The Reserve Bank of India's decision against opening up the credit derivatives market will curb unchecked expansion of bank credit by limiting banks' exposure to large corporate houses.
Credit derivatives were meant to allow banks to continue funding large borrowers even after touching the exposure limit. The RBI's decision would, however, make it difficult for large corporates with major investment plans to raise funds locally.
''It has been decided to keep in abeyance the issuance of the final guidelines on introduction of credit derivatives in India. The decision has been taken so as to be able to draw upon the experience of the financial sector of some of the developed countries, particularly in the current circumstances, in which the entire dimensions of the recent credit market crisis have not yet been gauged,'' RBI said in a statement issued on Thursday.
Like forward contracts and credit swaps, credit derivatives are meant to help users manage their exposure to credit risk. These are mostly privately-held and non-negotiable contracts.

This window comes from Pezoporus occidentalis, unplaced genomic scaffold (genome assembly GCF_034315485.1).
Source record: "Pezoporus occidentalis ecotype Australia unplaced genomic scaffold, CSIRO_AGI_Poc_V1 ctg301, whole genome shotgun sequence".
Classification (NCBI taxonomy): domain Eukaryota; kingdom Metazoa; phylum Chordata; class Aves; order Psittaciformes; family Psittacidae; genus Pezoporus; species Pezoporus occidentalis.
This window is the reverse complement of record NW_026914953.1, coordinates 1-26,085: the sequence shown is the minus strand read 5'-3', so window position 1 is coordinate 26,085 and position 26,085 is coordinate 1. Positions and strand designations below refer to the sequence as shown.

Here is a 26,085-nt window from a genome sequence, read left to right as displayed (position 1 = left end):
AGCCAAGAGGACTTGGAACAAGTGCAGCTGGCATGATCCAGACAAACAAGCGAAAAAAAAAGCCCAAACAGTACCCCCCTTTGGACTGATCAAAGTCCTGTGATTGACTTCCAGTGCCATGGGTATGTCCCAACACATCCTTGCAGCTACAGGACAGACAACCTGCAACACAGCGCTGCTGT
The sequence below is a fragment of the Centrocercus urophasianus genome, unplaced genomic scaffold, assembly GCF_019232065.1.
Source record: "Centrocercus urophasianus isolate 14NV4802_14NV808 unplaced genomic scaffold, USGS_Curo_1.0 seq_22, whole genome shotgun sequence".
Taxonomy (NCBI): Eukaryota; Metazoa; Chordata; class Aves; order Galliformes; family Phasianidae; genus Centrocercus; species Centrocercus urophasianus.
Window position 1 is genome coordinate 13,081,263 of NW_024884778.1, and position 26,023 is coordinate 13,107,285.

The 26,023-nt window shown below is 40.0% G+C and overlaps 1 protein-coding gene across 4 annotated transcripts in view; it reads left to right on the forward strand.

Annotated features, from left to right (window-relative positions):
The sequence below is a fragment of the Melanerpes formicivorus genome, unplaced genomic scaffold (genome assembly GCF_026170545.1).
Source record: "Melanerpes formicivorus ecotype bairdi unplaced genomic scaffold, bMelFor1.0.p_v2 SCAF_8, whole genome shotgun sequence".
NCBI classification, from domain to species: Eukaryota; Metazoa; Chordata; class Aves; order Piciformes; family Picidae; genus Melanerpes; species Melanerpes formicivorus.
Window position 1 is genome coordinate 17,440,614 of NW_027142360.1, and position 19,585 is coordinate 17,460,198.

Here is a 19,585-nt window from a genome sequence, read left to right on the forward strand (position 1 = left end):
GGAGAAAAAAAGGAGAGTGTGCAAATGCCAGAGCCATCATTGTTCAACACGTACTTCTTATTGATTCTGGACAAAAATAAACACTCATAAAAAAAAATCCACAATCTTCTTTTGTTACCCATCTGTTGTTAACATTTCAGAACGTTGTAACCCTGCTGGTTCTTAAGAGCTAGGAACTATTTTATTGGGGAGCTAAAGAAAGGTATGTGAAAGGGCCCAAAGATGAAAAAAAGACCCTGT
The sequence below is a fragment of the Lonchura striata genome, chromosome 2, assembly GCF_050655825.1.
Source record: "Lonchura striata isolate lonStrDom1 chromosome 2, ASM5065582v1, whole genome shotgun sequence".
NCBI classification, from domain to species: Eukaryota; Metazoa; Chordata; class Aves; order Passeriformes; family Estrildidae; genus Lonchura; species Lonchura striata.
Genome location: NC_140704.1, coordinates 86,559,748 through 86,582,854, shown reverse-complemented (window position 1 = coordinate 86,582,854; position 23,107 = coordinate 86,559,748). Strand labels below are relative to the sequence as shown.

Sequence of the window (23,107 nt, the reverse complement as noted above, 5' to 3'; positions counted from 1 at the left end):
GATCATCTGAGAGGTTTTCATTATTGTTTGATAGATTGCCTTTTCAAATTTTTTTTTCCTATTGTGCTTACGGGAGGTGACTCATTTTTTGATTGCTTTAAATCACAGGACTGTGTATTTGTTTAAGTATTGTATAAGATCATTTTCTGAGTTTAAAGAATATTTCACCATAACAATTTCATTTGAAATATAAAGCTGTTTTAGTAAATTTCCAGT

Credit derivatives help banks to protect themselves against loss by transferring the risk of its customers unable to repay a huge loan to another party while keeping the loan on its books.
But such instruments have also been behind the crisis that rocked global financial markets last year and punched gaping holes in the balance sheets of several large banks and leading investment banking entities.
The Reserve Bank of India had issued the 'Draft Guidelines for Introduction of Credit Derivatives in India', on 26 March 2003, inviting comments from banks and other stake holders. However, taking into account the status of the risk management practices then prevailing in the banking system, the issuance of final guidelines had been deferred.
RBI followed it up with a second draft of the guidelines in May 2007-08. Based on the feedback received on draft guidelines, RBI issued yet another draft guidelines on 17 October 2007, for a fresh round of consultations.
The draft guidelines had proposed a phased introduction of credit derivatives, starting with the basic credit default swap. Primary dealers and banks were expected to transact in credit swaps depending upon the nature of the exposure and attendant credit risks.
Mutual funds and insurance companies, however, needed clearance from the Securities and Exchange Board of India (Sebi) and the Insurance Regulatory and Development Authority (IRDA), respectively, to use credit derivatives.
The guidelines, however, had limited deals to those that are carried out in rupees and to Indian companies. Borrowers also had to be rated.